Tuesday, July 13, 2010

Where Do You Get Your Ideas?

Time flies when you're having fun!

A few weeks ago I blogged about my latest manuscript, a 42,000 word novel for 10 to 14 year-olds. I discussed the common advice to writers that tells us to write about what we know. I added another thought to this advice, which is to write about our passions. That's what I did with my latest manuscript.

If you'd like to read my earlier post, please click on the following link: http://robynopie.blogspot.com/2010/06/common-advice-write-about-what-you-know.html

Where do you get your ideas?

Writers are often asked: "Where do you get your ideas?" The question isn't always easy to answer because sometimes ideas seem to pop into our heads out of the blue, as if from nowhere. In my opinion "nowhere" is actually the subconscious mind.

Our conscious and subconscious minds absorb everything around us. Our experiences and memories become part of the subconscious mind. When an idea seems to pop into our heads, it's the subconscious mind that gives us the idea from our stored experiences and memories. The experiences and memories may be new or they could be old.

Apparently we don't forget anything. Everything is stored in our subconscious mind. The problem is our ability to recall information.

Can you remember a time when you simply couldn't think of an answer to a question? Perhaps you had trouble recalling the name of a movie. It was on the tip of your tongue. Later, the answer popped into your head. The problem wasn't the loss of memory but rather a problem with accessing the information.

My latest manuscript was a different experience for me. No popping into my head, though I'm sure my subconscious mind was still involved. The plot came slowly and, when it finally did, I realized my life's experiences and interests came together in this one story.

Okay, perhaps not every one of my experiences. But my main interests, my passions, were evident in the story. My subconscious delved back into my childhood to remind me of an earlier interest.

When I was a child, I loved reading the Nancy Drew, Hardy Boys and Famous Five series, as well as other mysteries. I remember reading a Hardy Boy's novel called "The Mystery of the Aztec Warrior". This novel got me interested in the Aztecs and, through further reading, I became interested in the Inca and the Maya. At the time, I was particularly intrigued by the ancient Maya of what is known as the Classic Period. For some reason, I felt a connection to the Maya.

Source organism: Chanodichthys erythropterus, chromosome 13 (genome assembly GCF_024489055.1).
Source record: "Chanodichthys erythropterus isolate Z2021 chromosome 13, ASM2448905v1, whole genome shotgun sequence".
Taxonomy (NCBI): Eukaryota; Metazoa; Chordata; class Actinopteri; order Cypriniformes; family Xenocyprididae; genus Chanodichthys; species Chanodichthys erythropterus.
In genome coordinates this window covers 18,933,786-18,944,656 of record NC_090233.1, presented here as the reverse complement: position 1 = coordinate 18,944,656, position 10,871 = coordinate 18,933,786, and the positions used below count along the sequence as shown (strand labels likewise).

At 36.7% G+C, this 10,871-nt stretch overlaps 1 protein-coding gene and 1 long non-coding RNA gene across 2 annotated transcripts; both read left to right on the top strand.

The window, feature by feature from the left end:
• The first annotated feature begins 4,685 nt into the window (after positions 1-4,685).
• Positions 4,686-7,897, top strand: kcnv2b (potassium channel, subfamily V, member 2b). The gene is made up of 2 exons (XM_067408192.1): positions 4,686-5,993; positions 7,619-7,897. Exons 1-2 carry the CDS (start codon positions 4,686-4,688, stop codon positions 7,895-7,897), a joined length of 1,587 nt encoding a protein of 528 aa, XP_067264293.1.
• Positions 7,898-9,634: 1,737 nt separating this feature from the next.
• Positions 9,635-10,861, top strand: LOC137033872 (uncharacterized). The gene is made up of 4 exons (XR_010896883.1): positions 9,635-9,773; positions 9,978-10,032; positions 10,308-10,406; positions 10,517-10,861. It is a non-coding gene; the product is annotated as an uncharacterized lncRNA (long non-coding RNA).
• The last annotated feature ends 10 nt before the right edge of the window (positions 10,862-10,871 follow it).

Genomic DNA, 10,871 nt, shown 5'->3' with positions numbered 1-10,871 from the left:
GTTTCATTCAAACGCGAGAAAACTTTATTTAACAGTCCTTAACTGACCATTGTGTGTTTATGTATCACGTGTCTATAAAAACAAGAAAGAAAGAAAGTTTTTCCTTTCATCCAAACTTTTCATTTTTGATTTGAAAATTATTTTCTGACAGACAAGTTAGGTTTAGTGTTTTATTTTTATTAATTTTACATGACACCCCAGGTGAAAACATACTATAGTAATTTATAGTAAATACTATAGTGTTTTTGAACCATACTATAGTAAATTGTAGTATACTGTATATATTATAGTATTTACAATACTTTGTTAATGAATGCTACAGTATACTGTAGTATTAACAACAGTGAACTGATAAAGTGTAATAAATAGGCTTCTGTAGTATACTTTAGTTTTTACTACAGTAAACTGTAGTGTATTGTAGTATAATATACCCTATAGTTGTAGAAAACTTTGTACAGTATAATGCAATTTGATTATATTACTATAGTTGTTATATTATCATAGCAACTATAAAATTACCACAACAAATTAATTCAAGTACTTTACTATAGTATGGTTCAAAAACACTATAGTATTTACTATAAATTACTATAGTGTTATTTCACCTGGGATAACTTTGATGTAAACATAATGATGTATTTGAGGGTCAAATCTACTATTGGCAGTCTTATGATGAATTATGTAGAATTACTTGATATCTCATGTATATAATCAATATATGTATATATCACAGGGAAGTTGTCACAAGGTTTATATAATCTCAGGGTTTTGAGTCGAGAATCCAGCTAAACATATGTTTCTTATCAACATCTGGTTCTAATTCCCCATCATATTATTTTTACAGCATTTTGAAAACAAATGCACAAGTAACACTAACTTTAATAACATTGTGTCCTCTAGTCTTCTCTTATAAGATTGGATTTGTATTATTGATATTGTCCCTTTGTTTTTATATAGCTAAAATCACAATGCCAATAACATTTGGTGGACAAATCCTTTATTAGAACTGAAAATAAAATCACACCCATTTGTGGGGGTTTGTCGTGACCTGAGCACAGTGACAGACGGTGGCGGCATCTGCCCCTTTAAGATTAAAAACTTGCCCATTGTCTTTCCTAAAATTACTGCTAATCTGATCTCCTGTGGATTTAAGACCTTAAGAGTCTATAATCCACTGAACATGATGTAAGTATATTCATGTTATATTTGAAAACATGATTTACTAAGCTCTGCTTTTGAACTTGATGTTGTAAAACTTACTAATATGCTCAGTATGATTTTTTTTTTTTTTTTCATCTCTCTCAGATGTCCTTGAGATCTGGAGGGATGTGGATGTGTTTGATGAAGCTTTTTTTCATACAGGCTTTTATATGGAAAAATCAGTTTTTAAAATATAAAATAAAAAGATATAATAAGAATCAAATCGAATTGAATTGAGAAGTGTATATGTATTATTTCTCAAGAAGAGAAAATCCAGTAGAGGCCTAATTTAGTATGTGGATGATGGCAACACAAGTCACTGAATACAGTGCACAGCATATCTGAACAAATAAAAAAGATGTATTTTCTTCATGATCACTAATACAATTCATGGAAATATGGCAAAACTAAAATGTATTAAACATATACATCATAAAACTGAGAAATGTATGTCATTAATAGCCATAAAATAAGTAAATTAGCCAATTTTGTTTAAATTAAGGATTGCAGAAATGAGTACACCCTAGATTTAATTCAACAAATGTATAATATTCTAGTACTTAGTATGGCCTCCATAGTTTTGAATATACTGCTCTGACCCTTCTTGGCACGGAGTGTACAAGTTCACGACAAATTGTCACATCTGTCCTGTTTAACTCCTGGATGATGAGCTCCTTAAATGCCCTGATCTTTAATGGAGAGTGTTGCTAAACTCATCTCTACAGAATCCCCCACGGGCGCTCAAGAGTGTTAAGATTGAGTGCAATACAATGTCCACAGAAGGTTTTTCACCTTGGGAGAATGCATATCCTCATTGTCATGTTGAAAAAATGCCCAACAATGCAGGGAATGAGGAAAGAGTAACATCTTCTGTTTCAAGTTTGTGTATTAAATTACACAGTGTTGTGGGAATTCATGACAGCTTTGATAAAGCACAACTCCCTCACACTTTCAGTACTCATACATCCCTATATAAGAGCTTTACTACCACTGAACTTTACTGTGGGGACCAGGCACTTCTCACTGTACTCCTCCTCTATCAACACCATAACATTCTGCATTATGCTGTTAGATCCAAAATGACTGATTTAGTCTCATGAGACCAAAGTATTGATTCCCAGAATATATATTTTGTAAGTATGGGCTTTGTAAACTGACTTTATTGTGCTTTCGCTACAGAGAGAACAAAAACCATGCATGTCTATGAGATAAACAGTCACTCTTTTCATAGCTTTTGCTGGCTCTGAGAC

Time went on and my life changed. I grew up, left school, got a job and married. I forgot about the Maya.

Or did I?

Fast forward approximately 25 years.

The ancient Maya are a passion of mine. Once again, I feel a connection to this amazing early civilization. I read everything I can about them. They fascinate me and I believe we can learn a lot from them.

However, the ancient Maya didn't inspire my latest manuscript. My initial idea had nothing to do with this classic civilization. In fact, when I first started thinking about what I wanted to write, I'd still forgotten my interest in the Maya. I had no idea my passion would resurface after approximately 25 years.

As I mentioned earlier in this blog, my passions came together to create my latest manuscript. The ancient Maya are one facet - one passion. Who knew I'd include them in a plot?

Not me!

My other passions, which are also part of my latest manuscript, are newer interests. Mainly because times are changing. We've become more accepting, open-minded perhaps, and science continues to advance.

My final plot involved at least three of my passions, and they are my main interests. I've immersed myself in these subjects, learning everything I can about them. Hence, my advice to write about your passions. I know about the Maya, for example, because of my passion for these people and their history. Without the passion, I'd have no knowledge. Therefore I write about what I know - my passions.

I'm not going to explain the entire idea of my story or reveal the rest of my passions here and now. This blog entry would be too long. You'll need to come back and keep reading as I add more about developing my idea for my latest manuscript.

Thanks for reading. See you soon.

All the best,
Robyn Opie


Sheryl Gwyther said...

I totally agree with you, Robyn, weiting from our passions make sure you continue to find new energy to keep at it!
I love to research my stories before and during my writing of them - it doesn't even matter if I don't use everything in the finished story. It just makes me more aware of other aspects as I write.

Milena Kavrakova said...

Dear Robyn, it was very enjoyable to read where you get your ideas from. My favorite part about writing is when a waft of an idea reaches me long before a character or plot are near. Then I let it marinate.
A month ago I saw a neglected garden full of wild hollyhocks. At the time I didn't know the name of those two meters long flowers pocking the sky with their colorful flower heads. But I felt the presence of an idea.It is still marinating. And I love it:)